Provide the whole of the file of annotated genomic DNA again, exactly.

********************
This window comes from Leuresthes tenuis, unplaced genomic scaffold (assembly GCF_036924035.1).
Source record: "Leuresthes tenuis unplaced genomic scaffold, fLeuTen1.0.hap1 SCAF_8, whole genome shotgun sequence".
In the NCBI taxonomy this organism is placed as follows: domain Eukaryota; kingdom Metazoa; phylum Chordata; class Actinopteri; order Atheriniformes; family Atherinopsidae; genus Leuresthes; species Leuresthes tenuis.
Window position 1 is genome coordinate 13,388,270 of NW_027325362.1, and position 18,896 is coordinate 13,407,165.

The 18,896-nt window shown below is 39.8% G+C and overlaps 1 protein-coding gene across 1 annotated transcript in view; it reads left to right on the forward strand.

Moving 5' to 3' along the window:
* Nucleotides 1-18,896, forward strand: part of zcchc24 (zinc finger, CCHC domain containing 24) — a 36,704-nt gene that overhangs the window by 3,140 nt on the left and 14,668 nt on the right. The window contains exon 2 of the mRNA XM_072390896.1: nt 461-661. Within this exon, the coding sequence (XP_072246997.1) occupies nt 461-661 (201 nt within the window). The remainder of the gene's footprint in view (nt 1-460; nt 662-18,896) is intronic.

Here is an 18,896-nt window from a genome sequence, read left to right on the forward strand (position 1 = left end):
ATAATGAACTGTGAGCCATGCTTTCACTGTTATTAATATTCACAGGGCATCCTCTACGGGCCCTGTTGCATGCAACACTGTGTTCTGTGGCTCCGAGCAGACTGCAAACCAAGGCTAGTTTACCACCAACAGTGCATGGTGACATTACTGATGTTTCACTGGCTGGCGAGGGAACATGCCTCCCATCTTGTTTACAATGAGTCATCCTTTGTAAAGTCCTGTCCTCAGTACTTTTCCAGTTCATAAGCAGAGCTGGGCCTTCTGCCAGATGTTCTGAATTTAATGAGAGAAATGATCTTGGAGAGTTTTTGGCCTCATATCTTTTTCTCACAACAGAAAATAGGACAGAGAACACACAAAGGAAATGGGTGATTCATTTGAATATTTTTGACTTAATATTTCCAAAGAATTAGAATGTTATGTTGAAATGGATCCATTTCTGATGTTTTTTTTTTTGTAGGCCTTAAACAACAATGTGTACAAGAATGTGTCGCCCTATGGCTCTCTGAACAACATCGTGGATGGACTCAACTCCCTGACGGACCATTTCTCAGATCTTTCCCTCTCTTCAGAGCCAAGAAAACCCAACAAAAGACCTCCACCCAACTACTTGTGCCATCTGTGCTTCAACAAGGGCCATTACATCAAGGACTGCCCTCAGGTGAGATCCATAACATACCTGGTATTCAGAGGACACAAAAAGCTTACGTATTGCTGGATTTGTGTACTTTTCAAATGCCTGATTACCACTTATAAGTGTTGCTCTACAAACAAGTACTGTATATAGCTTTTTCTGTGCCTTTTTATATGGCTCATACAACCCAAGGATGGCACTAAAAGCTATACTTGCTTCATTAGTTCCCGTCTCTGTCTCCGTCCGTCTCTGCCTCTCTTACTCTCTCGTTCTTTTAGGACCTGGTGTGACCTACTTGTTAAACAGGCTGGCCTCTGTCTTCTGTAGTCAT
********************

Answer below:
This window comes from Leuresthes tenuis, unplaced genomic scaffold (assembly GCF_036924035.1).
Source record: "Leuresthes tenuis unplaced genomic scaffold, fLeuTen1.0.hap1 SCAF_8, whole genome shotgun sequence".
In the NCBI taxonomy this organism is placed as follows: domain Eukaryota; kingdom Metazoa; phylum Chordata; class Actinopteri; order Atheriniformes; family Atherinopsidae; genus Leuresthes; species Leuresthes tenuis.
Window position 1 is genome coordinate 13,388,270 of NW_027325362.1, and position 18,896 is coordinate 13,407,165.

The 18,896-nt window shown below is 39.8% G+C and overlaps 1 protein-coding gene across 1 annotated transcript in view; it reads left to right on the forward strand.

Moving 5' to 3' along the window:
* Nucleotides 1-18,896, forward strand: part of zcchc24 (zinc finger, CCHC domain containing 24) — a 36,704-nt gene that overhangs the window by 3,140 nt on the left and 14,668 nt on the right. The window contains exon 2 of the mRNA XM_072390896.1: nt 461-661. Within this exon, the coding sequence (XP_072246997.1) occupies nt 461-661 (201 nt within the window). The remainder of the gene's footprint in view (nt 1-460; nt 662-18,896) is intronic.

Here is an 18,896-nt window from a genome sequence, read left to right on the forward strand (position 1 = left end):
ATAATGAACTGTGAGCCATGCTTTCACTGTTATTAATATTCACAGGGCATCCTCTACGGGCCCTGTTGCATGCAACACTGTGTTCTGTGGCTCCGAGCAGACTGCAAACCAAGGCTAGTTTACCACCAACAGTGCATGGTGACATTACTGATGTTTCACTGGCTGGCGAGGGAACATGCCTCCCATCTTGTTTACAATGAGTCATCCTTTGTAAAGTCCTGTCCTCAGTACTTTTCCAGTTCATAAGCAGAGCTGGGCCTTCTGCCAGATGTTCTGAATTTAATGAGAGAAATGATCTTGGAGAGTTTTTGGCCTCATATCTTTTTCTCACAACAGAAAATAGGACAGAGAACACACAAAGGAAATGGGTGATTCATTTGAATATTTTTGACTTAATATTTCCAAAGAATTAGAATGTTATGTTGAAATGGATCCATTTCTGATGTTTTTTTTTTTGTAGGCCTTAAACAACAATGTGTACAAGAATGTGTCGCCCTATGGCTCTCTGAACAACATCGTGGATGGACTCAACTCCCTGACGGACCATTTCTCAGATCTTTCCCTCTCTTCAGAGCCAAGAAAACCCAACAAAAGACCTCCACCCAACTACTTGTGCCATCTGTGCTTCAACAAGGGCCATTACATCAAGGACTGCCCTCAGGTGAGATCCATAACATACCTGGTATTCAGAGGACACAAAAAGCTTACGTATTGCTGGATTTGTGTACTTTTCAAATGCCTGATTACCACTTATAAGTGTTGCTCTACAAACAAGTACTGTATATAGCTTTTTCTGTGCCTTTTTATATGGCTCATACAACCCAAGGATGGCACTAAAAGCTATACTTGCTTCATTAGTTCCCGTCTCTGTCTCCGTCCGTCTCTGCCTCTCTTACTCTCTCGTTCTTTTAGGACCTGGTGTGACCTACTTGTTAAACAGGCTGGCCTCTGTCTTCTGTAGTCAT